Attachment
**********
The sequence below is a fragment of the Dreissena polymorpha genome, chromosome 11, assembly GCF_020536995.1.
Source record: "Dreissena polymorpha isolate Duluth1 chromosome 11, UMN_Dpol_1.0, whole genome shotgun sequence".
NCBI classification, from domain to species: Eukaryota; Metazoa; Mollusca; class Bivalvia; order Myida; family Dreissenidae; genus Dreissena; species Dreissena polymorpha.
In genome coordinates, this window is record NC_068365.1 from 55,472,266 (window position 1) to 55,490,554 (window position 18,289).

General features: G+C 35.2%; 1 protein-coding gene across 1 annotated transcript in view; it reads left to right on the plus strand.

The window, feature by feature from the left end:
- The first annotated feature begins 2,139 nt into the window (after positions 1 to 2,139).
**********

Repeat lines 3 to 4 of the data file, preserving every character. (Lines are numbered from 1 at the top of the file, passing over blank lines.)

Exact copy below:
NCBI classification, from domain to species: Eukaryota; Metazoa; Mollusca; class Bivalvia; order Myida; family Dreissenidae; genus Dreissena; species Dreissena polymorpha.
In genome coordinates, this window is record NC_068365.1 from 55,472,266 (window position 1) to 55,490,554 (window position 18,289).